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Wednesday, September 22, 2021
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    The Leadership Challenge

    John A. Wojtecki
    Doctor John A. Wojtecki has 45 years of experience in Human Resources, Safety, and Training serving the toy, food, plastics, steel, and office furniture industries. John operates his own consulting business and is a Certified Facilitator in Real Colors. He is a volunteer with the Quad Cities Mediation Service. He posts monthly on his LinkedIn account.

    Muscatine Living

    When one enters leadership on Bing, there are (only) 169,000,000 results. How can one determine the appropriate topic to follow out of the 169 million entries? The subject has been and will continue to be examined by many an author.

     In doing research for a consulting assignment, I came across a book by James M. Kouzes and Barry Z. Posner titled, The Leadership Challenge (Sixth Edition). The dust cover has a descriptor that reads, “How to Make Extraordinary Things Happen in Organizations.” Their first edition was published in 1987. The Leadership Challenge is described in Bing as, “a suite of books, training products, and assessments.”

    Leadership has been defined many ways. The dust cover of this book includes the thought that leadership is, “the complex interpersonal dynamics of mobilizing others to achieve shared expectations.”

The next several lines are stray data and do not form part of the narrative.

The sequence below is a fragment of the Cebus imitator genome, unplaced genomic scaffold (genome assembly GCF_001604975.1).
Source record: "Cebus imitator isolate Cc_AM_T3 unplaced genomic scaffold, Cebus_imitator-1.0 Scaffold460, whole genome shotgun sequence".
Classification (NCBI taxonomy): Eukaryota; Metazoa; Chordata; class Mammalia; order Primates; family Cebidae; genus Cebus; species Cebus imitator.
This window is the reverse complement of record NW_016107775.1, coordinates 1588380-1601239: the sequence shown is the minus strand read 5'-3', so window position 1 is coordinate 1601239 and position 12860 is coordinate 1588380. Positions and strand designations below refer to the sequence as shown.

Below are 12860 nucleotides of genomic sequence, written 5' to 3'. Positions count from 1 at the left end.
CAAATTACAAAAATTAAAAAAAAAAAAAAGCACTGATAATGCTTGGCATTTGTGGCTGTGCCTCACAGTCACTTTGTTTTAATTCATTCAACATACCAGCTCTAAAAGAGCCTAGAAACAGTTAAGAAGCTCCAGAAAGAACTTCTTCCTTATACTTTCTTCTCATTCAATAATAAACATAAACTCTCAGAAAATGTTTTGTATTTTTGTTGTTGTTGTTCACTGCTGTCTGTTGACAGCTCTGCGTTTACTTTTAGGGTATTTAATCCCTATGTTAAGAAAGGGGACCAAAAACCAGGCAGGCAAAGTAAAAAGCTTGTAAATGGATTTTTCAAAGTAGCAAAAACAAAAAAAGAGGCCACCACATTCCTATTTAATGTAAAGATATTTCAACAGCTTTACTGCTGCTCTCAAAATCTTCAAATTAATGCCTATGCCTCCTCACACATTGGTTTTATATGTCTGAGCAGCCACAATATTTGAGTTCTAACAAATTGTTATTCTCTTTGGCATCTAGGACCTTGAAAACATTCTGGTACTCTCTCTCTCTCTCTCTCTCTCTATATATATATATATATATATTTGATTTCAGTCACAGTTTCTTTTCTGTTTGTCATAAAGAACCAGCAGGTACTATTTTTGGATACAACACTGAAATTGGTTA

An insight that benefits us as readers, both the book and Discover Muscatine, include five practices that include, “modeling, inspiring, challenging, enabling, and encouraging.” The challenging component includes a perspective on continuous improvement.

    A reminder from the authors is that we should, “ask purposeful questions daily.” These questions can and should include, “teamwork, respect, learning, continuous improvement, and customer focus.”

    The “daily consideration” has me reflecting on the demands of this thought process when we are all so very busy, we have trouble managing the day-to-day aspects of our jobs.

    In every leadership class, I ask participants to keep a journal (this was many years ago) and sometimes called it a diary. This demand on one’s time takes discipline, “daily consideration.” Completing the journal, with reflective thoughts and lessons learned, offers a keen insight to the journaler and their ability to make sense of events and subsequent learning. The purposeful questions, when added to one’s journal, can serve as a foundation for future learning and action, with accompanying results.

    How you ask? Well, I’m pleased that you asked. I’ve noticed that two of my doctors will begin our appointment with using either a laptop or a desktop. The physician is deliberate about questions and entering my responses. I know that their days are filled with a number of issues which will make demands of their time. Yet, it seems each question they ask is purposeful. Each question helps them better understand the reason for the visit. They then proceed to focus on the remedy.

    Lesson learned: Doctors are busy, yet these two doctors that I have in mind seem to discipline themselves to ask the purposeful question to help the patient (me). 

    Are there exceptions to the way these doctors approach a journal? Of course, there are. But, these two doctors serve as excellent examples for us to learn about having the discipline of asking purposeful questions, entering the appropriate data into their records or journals, and using that data to lead.

    Is it time for you to begin a journal? It is for me. How would you enter the questions and responses? Purposeful questions and learning are everywhere. Insight from such an effort may prove invaluable.

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